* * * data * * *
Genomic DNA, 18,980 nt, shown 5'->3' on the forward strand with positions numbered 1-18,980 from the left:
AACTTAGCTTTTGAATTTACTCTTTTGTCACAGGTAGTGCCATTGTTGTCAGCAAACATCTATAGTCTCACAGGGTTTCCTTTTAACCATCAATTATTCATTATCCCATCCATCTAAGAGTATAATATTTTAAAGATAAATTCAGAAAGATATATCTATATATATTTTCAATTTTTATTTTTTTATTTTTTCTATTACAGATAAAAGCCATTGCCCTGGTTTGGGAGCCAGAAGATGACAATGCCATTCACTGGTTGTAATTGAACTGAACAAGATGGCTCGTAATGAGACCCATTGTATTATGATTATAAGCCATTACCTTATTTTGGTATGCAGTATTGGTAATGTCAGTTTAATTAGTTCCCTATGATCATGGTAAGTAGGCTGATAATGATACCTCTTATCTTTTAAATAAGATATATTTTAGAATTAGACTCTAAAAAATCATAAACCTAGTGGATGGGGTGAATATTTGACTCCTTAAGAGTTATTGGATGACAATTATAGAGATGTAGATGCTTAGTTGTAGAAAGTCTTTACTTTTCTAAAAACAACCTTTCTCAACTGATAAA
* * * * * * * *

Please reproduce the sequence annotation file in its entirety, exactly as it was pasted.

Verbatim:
Genomic DNA, 18,980 nt, shown 5'->3' on the forward strand with positions numbered 1-18,980 from the left:
AACTTAGCTTTTGAATTTACTCTTTTGTCACAGGTAGTGCCATTGTTGTCAGCAAACATCTATAGTCTCACAGGGTTTCCTTTTAACCATCAATTATTCATTATCCCATCCATCTAAGAGTATAATATTTTAAAGATAAATTCAGAAAGATATATCTATATATATTTTCAATTTTTATTTTTTTATTTTTTCTATTACAGATAAAAGCCATTGCCCTGGTTTGGGAGCCAGAAGATGACAATGCCATTCACTGGTTGTAATTGAACTGAACAAGATGGCTCGTAATGAGACCCATTGTATTATGATTATAAGCCATTACCTTATTTTGGTATGCAGTATTGGTAATGTCAGTTTAATTAGTTCCCTATGATCATGGTAAGTAGGCTGATAATGATACCTCTTATCTTTTAAATAAGATATATTTTAGAATTAGACTCTAAAAAATCATAAACCTAGTGGATGGGGTGAATATTTGACTCCTTAAGAGTTATTGGATGACAATTATAGAGATGTAGATGCTTAGTTGTAGAAAGTCTTTACTTTTCTAAAAACAACCTTTCTCAACTGATAAA